Foodborne and Waterborne Diseases
The foodborne disease epidemiology team in the Acute Disease Epidemiology Section has primary responsibility for conducting food and waterborne disease surveillance and supporting Public Health Districts with outbreak response in Georgia. Foodborne diseases are infections that are commonly transmitted through consuming contaminated food, but can also be spread through contact with water, animals, ill persons, and other environmental sources. The foodborne disease team conducts surveillance for the following pathogens, all of which are notifiable conditions in Georgia:
Cyclosporiasis is a diarrheal disease caused by the parasite, Cyclospora cayetanensis. People can become infected with it by consuming contaminated food or water. People who travel to tropical and subtropical countries where Cyclospora is endemic may be at higher risk for illness.
Cryptosporidiosis is the diarrheal disease caused by the parasite, Cryptosporidium. The parasite and the disease are commonly known as “Crytpo.” Crypto lives in the gut of infected humans and animals. Cryptosporidium has an outer shell that helps it survive in the environment for long periods of time and also makes it tolerant to chlorine disinfection. People can get Crypto through swimming in contaminated water (i.e. pools, waterparks, lakes), drinking contaminated water, coming in contact with infected animals or people, or eating contaminated food.
Giardiasis is the diarrheal disease caused by the parasite, Giardia. It is the most commonly reported intestinal parasitic disease in the United States. Giardia can be found on surfaces or in water, soil, or food that has been contaminated with human or animal feces. Giardia has an outer shell that helps it survive in the environment for long periods of time and also makes it tolerant to chlorine disinfection. People can get giardiasis through swimming in contaminated water (i.e. pools, waterparks, lakes), drinking contaminated water, coming in contact with infected animals or people, or eating contaminated food.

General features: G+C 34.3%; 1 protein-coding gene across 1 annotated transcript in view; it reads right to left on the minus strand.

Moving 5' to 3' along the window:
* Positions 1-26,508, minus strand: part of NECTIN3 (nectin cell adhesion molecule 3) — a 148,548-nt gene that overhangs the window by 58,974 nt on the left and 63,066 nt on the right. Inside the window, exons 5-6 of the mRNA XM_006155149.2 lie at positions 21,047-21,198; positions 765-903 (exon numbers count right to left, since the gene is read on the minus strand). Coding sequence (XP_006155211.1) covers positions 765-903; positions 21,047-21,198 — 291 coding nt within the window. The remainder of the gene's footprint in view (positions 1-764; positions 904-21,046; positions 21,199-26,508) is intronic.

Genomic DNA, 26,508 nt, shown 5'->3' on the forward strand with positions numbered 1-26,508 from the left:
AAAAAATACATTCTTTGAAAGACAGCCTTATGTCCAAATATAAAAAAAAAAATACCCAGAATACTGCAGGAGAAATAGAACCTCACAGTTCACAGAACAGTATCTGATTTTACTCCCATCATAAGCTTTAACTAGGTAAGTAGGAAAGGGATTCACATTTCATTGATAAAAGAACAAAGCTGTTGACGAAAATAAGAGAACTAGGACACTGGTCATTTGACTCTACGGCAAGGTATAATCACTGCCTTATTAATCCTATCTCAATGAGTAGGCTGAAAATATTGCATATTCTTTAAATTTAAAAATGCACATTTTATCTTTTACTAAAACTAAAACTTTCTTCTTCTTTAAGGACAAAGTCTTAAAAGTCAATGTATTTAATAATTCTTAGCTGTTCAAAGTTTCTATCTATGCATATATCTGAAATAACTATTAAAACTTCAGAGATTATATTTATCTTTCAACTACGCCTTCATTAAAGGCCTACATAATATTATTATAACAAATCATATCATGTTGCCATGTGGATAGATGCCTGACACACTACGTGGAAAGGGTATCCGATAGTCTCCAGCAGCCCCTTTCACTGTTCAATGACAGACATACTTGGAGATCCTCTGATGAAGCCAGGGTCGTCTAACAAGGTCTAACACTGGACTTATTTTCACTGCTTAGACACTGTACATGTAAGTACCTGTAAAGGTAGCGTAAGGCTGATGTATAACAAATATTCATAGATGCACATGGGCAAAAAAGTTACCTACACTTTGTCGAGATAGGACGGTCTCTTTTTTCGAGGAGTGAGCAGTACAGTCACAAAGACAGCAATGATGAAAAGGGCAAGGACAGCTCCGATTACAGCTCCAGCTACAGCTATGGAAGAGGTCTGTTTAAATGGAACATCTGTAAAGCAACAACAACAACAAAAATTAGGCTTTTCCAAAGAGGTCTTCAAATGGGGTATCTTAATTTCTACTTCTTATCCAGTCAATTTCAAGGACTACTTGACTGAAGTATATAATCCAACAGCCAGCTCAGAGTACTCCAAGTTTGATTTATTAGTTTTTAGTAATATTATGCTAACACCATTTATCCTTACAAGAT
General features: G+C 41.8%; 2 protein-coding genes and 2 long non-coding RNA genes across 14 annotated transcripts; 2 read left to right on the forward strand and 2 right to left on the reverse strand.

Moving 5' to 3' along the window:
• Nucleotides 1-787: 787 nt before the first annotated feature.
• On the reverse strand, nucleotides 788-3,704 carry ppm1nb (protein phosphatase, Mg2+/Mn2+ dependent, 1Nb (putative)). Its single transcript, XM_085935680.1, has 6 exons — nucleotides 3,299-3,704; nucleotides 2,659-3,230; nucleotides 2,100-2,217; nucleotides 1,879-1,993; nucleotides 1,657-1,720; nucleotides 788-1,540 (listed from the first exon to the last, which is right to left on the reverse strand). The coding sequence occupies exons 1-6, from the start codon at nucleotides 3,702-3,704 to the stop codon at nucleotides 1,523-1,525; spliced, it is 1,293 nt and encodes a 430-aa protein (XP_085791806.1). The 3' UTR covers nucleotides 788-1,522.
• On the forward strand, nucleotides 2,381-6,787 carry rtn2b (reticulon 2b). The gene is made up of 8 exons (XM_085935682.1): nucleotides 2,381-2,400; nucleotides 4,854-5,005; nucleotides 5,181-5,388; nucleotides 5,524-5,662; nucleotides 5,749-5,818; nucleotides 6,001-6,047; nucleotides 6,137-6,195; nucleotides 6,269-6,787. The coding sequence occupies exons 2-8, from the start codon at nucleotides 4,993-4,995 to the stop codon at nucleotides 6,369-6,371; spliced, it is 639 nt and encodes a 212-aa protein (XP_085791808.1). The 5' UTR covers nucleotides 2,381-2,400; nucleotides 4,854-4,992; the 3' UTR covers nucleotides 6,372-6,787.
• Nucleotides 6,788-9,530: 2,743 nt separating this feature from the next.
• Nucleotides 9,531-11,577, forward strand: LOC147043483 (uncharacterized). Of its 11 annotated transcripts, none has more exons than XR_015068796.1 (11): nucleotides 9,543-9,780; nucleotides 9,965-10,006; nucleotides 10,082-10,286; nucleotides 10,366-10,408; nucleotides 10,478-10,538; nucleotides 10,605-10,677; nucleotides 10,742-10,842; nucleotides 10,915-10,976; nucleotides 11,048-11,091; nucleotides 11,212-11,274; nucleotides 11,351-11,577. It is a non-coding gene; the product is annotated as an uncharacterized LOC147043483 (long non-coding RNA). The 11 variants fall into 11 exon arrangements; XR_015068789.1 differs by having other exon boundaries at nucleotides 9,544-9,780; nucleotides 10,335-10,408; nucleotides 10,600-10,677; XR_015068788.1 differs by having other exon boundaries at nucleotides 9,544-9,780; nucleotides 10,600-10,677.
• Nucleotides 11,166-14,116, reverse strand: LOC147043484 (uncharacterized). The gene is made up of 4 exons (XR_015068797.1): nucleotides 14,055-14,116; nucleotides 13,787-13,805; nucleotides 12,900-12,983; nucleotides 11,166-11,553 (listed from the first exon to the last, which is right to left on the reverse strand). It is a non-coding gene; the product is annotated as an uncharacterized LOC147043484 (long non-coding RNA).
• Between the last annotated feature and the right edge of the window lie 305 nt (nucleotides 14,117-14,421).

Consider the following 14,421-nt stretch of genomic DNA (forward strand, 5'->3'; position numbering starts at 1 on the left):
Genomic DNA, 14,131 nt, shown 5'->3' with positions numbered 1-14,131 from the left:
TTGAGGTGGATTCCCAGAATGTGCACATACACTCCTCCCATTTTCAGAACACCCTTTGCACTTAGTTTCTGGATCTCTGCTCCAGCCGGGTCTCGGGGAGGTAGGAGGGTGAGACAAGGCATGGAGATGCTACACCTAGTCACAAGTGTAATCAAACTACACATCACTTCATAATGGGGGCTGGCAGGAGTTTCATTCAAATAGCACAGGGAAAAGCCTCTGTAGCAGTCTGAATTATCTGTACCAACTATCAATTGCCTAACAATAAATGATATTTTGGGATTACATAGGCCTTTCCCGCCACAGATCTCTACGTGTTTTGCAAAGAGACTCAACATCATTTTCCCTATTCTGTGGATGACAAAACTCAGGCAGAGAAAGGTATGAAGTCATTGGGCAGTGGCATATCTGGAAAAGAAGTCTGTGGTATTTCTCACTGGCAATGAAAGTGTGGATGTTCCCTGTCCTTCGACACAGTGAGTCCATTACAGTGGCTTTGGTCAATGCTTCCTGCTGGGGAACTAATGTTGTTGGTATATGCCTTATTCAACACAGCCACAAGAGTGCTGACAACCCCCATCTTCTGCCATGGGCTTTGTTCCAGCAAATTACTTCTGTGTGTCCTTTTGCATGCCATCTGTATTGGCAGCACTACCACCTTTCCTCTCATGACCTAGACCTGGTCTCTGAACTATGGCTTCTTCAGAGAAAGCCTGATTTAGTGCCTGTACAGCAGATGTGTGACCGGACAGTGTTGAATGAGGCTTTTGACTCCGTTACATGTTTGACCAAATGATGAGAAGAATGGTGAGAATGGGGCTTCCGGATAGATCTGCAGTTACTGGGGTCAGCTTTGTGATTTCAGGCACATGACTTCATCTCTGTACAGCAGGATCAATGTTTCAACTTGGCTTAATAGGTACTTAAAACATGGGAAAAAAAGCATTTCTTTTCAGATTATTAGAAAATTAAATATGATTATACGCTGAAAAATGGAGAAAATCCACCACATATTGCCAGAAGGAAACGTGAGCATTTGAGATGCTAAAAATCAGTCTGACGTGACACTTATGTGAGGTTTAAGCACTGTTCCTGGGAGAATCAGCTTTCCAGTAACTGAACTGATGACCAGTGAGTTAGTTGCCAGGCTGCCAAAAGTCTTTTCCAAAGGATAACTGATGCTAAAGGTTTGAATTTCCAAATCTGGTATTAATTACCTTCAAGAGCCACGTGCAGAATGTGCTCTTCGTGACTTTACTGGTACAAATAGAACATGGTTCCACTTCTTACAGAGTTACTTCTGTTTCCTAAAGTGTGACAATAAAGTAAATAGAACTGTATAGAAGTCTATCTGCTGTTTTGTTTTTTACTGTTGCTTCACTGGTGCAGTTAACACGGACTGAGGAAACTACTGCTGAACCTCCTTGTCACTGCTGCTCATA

Salmonella (including Typhoid fever)
Salmonellosis is caused by the bacterium Salmonella. It is spread by ingesting food or water contaminated by feces or through contact with infected persons. Diarrhea is a common symptom, in addition to abdominal cramping and fever. Salmonellosis can be prevented by thoroughly cooking foods, avoiding unpasteurized dairy and practicing proper hand hygiene, especially after contact with raw meat, uncooked eggs or live animals.
Typhoid fever is caused by the bacterium Salmonella Typhi. Symptoms range from fever with mild illness to severe disease. Transmission occurs through consuming contaminated food or water and can be spread from person to person. Typhoid fever is not typically acquired in Georgia; it is associated with international travel. Proper hand hygiene and food preparation can help to prevent illness, as can immunization prior to travel to endemic areas.
Shigellosis is illness caused by the bacterium Shigella. Shigellosis symptoms typically include diarrhea (sometimes with bloody stool), fever, nausea, abdominal pain, or vomiting. Most persons with Shigella infection do not require medical treatment, and symptoms often resolve without medication. It is important to know that people infected with Shigella may continue to shed the bacteria in their stool and be infectious to others even after their symptoms resolve.
Campylobacteriosis is an enteric illness caused by the bacterium Campylobacter. CDC estimates that infections with Campylobacter cause almost 1.5 million illnesses in the United States every year.
Shiga toxin-producing E. coli (including E. coli O157)